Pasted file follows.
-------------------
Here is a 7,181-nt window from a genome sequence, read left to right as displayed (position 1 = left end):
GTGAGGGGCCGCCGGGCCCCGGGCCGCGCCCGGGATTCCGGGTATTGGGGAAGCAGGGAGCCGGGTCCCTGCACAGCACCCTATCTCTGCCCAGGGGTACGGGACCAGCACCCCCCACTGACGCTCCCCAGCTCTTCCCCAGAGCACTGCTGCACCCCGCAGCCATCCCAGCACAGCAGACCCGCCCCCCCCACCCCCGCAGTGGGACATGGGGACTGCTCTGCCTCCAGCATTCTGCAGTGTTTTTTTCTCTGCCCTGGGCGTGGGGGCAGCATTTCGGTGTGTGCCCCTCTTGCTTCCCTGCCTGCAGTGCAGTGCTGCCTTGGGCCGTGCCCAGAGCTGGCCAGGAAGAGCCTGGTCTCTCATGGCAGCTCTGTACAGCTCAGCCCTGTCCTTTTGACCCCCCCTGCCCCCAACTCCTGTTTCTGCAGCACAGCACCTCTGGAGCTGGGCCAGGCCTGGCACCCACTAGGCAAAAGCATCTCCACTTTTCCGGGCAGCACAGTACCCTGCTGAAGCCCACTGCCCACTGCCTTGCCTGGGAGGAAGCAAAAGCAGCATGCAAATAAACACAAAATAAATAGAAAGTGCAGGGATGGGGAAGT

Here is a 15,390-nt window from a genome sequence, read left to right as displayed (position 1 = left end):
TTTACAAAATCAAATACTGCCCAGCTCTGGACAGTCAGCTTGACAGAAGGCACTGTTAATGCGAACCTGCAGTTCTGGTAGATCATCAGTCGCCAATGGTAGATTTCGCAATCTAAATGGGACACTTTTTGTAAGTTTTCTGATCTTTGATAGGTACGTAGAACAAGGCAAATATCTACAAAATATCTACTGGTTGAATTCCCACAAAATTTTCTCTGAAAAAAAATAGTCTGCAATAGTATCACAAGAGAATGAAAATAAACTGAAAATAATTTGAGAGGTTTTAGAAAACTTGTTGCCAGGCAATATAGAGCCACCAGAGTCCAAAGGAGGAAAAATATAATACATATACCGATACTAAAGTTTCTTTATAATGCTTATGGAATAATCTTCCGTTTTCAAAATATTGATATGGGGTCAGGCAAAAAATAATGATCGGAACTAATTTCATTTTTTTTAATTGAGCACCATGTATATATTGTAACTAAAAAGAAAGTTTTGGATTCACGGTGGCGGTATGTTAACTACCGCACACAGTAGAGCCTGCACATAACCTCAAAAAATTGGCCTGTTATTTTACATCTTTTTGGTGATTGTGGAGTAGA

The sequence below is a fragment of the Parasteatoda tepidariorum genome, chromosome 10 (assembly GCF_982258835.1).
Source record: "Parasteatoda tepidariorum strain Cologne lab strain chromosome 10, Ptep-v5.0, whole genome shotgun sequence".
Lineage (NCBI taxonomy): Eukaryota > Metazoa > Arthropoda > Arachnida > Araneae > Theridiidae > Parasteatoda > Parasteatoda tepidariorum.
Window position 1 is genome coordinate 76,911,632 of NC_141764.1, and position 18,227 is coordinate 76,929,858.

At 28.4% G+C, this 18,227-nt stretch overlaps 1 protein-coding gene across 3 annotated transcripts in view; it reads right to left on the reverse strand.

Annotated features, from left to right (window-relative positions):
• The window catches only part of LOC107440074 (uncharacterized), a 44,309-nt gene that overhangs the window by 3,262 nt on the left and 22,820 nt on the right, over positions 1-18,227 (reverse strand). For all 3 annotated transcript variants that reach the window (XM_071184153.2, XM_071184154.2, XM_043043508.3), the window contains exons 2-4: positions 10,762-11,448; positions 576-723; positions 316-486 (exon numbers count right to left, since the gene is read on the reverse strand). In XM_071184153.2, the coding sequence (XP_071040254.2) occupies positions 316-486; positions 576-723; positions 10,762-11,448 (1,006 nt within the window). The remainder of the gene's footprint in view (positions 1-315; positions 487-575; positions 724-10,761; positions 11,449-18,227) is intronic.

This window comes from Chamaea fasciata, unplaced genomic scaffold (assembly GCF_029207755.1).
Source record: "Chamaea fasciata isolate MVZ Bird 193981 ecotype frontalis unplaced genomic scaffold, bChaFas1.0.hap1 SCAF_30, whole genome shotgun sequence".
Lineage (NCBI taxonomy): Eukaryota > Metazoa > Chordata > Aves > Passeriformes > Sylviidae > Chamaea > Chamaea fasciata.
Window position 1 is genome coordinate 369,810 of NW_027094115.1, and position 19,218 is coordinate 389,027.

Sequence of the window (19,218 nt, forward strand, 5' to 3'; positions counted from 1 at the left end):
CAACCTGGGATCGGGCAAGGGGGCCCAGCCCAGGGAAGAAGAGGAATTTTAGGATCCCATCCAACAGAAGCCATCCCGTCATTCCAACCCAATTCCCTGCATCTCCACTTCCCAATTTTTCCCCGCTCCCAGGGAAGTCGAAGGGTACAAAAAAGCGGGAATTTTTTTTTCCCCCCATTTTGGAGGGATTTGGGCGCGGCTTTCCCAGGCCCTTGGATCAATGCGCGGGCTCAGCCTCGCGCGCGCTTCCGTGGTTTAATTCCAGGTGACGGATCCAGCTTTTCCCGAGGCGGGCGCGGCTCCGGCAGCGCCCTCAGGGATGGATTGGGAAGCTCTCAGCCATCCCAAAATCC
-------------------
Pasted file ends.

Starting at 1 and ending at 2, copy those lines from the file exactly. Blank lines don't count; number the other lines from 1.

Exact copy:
Here is a 7,181-nt window from a genome sequence, read left to right as displayed (position 1 = left end):
GTGAGGGGCCGCCGGGCCCCGGGCCGCGCCCGGGATTCCGGGTATTGGGGAAGCAGGGAGCCGGGTCCCTGCACAGCACCCTATCTCTGCCCAGGGGTACGGGACCAGCACCCCCCACTGACGCTCCCCAGCTCTTCCCCAGAGCACTGCTGCACCCCGCAGCCATCCCAGCACAGCAGACCCGCCCCCCCCACCCCCGCAGTGGGACATGGGGACTGCTCTGCCTCCAGCATTCTGCAGTGTTTTTTTCTCTGCCCTGGGCGTGGGGGCAGCATTTCGGTGTGTGCCCCTCTTGCTTCCCTGCCTGCAGTGCAGTGCTGCCTTGGGCCGTGCCCAGAGCTGGCCAGGAAGAGCCTGGTCTCTCATGGCAGCTCTGTACAGCTCAGCCCTGTCCTTTTGACCCCCCCTGCCCCCAACTCCTGTTTCTGCAGCACAGCACCTCTGGAGCTGGGCCAGGCCTGGCACCCACTAGGCAAAAGCATCTCCACTTTTCCGGGCAGCACAGTACCCTGCTGAAGCCCACTGCCCACTGCCTTGCCTGGGAGGAAGCAAAAGCAGCATGCAAATAAACACAAAATAAATAGAAAGTGCAGGGATGGGGAAGT